What a fantastic and unique facility. Being in the city they are confined to whatever space they are able to acquire. The security is very high, in fact I had to giggle a bit that so many of our staff back home had an issue with our using their finger prints for them to be paid and here in Brazil, just to be a member of the ACM you will provide a finger print and to enter you swipe your finger. During the day there was no guard, but we did notice that at night there was.
All of the buildings are separate and as you walk out of the main building, where you've registered and possibly had a meal at the restaurant you quite literally walk outside. To a covered walkway that leads you around all the main program areas.
Last night we watched a very busy class, it appeared to be a Tae Bo style class. While sitting under the stars waiting for a few of the teens to finish their showers. From our seats we could see the "group exercise" studio in full swing. Soccer practice happening in the main gymnasium, it was huge with the most beautiful wood floor I have ever seen, the net from ceiling to floor allowed multiple ages to practice at the same time. The pool is beautiful and when we were visiting it was great to see a water aerobics class that was in full swing and looked so familiar. The pool area also has a therapy pool, with cycling bikes. I find this intriguing and terrifying at the same time. There is also an outdoor enclosed soccer practice field as well. It wasn't in use as they are doing some repairs to it.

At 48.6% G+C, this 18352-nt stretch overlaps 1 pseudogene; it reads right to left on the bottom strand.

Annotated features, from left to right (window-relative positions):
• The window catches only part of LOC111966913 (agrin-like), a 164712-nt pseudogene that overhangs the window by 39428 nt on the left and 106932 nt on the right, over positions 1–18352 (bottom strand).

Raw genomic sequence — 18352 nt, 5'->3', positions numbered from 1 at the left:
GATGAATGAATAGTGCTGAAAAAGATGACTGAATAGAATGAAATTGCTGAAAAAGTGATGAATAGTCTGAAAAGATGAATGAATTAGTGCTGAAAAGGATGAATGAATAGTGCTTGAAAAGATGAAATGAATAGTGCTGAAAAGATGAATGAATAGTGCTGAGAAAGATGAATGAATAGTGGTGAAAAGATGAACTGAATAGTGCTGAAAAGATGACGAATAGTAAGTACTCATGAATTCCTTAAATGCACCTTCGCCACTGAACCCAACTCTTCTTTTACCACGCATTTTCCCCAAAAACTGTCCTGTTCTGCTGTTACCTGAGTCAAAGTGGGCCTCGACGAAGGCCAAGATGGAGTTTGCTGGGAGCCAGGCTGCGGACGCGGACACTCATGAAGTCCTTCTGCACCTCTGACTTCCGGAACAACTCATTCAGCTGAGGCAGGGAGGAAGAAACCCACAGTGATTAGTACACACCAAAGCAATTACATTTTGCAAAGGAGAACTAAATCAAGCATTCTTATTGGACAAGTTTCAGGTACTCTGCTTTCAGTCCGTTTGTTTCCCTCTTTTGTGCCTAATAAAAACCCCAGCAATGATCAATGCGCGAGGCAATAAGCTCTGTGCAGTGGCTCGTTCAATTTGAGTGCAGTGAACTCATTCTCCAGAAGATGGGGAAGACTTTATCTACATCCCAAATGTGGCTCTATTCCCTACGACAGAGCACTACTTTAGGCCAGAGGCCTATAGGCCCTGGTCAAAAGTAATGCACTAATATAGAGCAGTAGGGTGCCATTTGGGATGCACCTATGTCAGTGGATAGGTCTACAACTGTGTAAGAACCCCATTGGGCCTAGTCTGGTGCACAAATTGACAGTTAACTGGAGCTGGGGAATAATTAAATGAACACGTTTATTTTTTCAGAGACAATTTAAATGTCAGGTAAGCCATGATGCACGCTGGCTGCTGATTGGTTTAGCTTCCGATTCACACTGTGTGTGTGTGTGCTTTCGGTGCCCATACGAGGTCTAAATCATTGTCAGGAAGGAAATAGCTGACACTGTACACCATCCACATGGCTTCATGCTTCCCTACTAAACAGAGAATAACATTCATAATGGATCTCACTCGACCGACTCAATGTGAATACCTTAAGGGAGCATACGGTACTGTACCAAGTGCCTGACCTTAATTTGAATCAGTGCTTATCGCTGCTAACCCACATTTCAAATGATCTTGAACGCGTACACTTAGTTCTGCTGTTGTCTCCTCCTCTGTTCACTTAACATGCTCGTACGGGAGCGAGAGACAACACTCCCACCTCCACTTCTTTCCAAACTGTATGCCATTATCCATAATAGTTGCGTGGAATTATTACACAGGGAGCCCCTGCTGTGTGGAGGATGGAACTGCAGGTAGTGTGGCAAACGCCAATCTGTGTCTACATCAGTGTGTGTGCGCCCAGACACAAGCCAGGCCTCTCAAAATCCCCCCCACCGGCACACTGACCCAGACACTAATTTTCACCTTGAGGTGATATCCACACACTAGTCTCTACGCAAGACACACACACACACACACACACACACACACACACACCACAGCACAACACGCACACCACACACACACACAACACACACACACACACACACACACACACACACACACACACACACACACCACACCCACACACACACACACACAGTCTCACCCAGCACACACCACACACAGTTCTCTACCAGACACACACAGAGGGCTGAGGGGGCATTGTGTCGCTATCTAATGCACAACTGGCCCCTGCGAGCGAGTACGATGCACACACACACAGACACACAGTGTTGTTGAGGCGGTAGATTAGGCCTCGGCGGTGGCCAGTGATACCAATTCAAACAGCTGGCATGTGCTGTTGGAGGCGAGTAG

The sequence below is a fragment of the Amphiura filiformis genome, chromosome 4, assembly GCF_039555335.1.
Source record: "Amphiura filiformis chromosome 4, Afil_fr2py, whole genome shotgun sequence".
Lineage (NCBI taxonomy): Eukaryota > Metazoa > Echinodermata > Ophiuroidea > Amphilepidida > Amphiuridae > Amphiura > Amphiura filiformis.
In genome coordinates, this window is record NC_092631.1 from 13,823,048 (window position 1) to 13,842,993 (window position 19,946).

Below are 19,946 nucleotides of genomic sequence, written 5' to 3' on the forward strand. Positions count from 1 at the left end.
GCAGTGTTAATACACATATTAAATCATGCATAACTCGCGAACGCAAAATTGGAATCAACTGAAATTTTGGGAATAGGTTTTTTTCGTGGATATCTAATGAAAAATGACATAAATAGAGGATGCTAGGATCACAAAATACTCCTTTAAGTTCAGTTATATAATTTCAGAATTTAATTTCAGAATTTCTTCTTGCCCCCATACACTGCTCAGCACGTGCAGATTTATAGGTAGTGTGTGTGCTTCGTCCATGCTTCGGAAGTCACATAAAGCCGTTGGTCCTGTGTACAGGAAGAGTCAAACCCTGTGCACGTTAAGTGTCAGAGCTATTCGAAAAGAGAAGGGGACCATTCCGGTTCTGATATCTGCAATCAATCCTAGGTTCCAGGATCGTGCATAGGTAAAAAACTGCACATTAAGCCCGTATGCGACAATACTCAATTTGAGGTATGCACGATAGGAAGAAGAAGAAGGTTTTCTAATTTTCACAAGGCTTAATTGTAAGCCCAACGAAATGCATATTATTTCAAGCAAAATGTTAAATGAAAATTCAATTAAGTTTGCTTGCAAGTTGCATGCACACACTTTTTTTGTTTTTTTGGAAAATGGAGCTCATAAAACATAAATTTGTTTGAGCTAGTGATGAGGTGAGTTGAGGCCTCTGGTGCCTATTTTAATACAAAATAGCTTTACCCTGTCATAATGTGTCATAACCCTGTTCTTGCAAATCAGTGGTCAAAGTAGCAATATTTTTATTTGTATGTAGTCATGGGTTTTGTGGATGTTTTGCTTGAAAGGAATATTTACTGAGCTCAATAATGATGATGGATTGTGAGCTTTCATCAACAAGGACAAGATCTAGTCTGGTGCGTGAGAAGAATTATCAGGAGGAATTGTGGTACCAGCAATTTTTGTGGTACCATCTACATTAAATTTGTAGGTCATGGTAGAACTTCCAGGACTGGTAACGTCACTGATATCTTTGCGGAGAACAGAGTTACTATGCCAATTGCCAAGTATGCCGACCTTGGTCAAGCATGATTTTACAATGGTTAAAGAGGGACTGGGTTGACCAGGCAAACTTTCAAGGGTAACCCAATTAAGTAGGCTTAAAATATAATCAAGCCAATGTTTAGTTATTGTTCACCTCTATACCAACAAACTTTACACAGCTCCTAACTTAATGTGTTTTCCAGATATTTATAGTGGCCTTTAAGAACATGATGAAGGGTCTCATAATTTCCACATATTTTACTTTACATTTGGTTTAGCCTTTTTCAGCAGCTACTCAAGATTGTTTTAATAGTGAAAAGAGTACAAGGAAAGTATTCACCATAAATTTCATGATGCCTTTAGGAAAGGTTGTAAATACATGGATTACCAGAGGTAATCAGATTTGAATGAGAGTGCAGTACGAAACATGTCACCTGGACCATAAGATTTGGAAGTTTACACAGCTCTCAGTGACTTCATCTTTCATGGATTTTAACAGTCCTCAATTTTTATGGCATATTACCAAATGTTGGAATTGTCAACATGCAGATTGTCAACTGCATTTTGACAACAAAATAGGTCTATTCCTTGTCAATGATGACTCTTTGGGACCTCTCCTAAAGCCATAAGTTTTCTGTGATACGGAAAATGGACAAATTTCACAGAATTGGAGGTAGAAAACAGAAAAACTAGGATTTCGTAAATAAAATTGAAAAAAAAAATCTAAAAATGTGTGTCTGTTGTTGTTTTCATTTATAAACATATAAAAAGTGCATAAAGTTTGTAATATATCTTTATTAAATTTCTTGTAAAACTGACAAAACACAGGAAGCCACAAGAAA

Structurally, it has all the same things we take for granted in the US, what we expect to find in our communities. But it's stories are what set it apart. Today we will hear more of those stories, so I will take time tonight to write a few up. Their volunteers are there because of the difference the Y has made in their lives. I had it explained to me last night, that the government does not take care of the people like they do in the US, they do not have the social services we have, so the ACM and the churches fill those roles. They insure education, community, sports, etc. In return they foster a deep love and respect for the ACM that seems to carry forward through their entire lives. Both of our hosts yesterday had been educated in the school and supported through their formative years by the ACM, their love for the ACM was so evident in all they did.
The Hostel that we are staying in, is owned by a young man that had attended UIUC in Champaign/Urbana just like my boy. He and I spoke at length about it. His experience there had a strong influence from the Campus Y there. He also has a deep love of the YMCA/ACM. It's amazing how small the world becomes when you use certain filters.
Today, I am not so groggy and unrested. Today I will get to hear more of the stories, see so much more. I am excited, and ready to tackle the day. But for now I need to go insure I have 6 young ladies awake and ready to face the day. Our host will be here at 930 am to escort us back to the ACM.
|Breakfast at the Hostel|
|Morning view from Hostel window|
|Another window view|
|Outside at the ACM|
|Group Exercise class at night|
|Tile work in the floor at the Hostel|
|Group Exercise Studio -- Daylight|
|Soccer ... ACM style|
|Butterfly Project Room|
|Basketball - Did you know the Y invented it?|
|Savoring Brazilian coffee|
|Lunch at the ACM|
|Parks abound in Porto Alegre|
|A church near our Hostel|
|Mural outside the church|
|The gardens at the hostel|
|Waiting for our room after a long day of flights|
|Outside the Airport|
|Boarding the final flight at Sao Paulo|
|First glimpse of Brazil|
|Brazil... are you down there?|
|Delta plans ahead!|
|And so the journey begins|
|Good bye St. Louis|
|Good Morning Brazil... best coffee!!|